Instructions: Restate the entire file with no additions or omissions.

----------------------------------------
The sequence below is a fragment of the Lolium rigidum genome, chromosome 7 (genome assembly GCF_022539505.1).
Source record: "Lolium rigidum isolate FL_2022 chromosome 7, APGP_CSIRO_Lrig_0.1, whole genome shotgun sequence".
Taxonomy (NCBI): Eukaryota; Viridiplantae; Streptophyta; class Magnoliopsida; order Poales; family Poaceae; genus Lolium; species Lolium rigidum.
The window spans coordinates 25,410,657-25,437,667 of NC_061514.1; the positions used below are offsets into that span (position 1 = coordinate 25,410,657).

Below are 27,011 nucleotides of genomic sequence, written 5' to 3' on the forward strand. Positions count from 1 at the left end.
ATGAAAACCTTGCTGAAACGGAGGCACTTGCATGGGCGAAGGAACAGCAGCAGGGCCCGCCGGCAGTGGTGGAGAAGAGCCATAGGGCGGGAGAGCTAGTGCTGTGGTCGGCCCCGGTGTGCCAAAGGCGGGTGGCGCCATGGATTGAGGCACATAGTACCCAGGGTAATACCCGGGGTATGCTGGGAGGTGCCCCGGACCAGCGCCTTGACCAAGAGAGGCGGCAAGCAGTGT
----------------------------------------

The sequence below is a fragment of the Lolium rigidum genome, chromosome 7 (genome assembly GCF_022539505.1).
Source record: "Lolium rigidum isolate FL_2022 chromosome 7, APGP_CSIRO_Lrig_0.1, whole genome shotgun sequence".
Taxonomy (NCBI): Eukaryota; Viridiplantae; Streptophyta; class Magnoliopsida; order Poales; family Poaceae; genus Lolium; species Lolium rigidum.
The window spans coordinates 25,410,657-25,437,667 of NC_061514.1; the positions used below are offsets into that span (position 1 = coordinate 25,410,657).

Below are 27,011 nucleotides of genomic sequence, written 5' to 3' on the forward strand. Positions count from 1 at the left end.
ATGAAAACCTTGCTGAAACGGAGGCACTTGCATGGGCGAAGGAACAGCAGCAGGGCCCGCCGGCAGTGGTGGAGAAGAGCCATAGGGCGGGAGAGCTAGTGCTGTGGTCGGCCCCGGTGTGCCAAAGGCGGGTGGCGCCATGGATTGAGGCACATAGTACCCAGGGTAATACCCGGGGTATGCTGGGAGGTGCCCCGGACCAGCGCCTTGACCAAGAGAGGCGGCAAGCAGTGT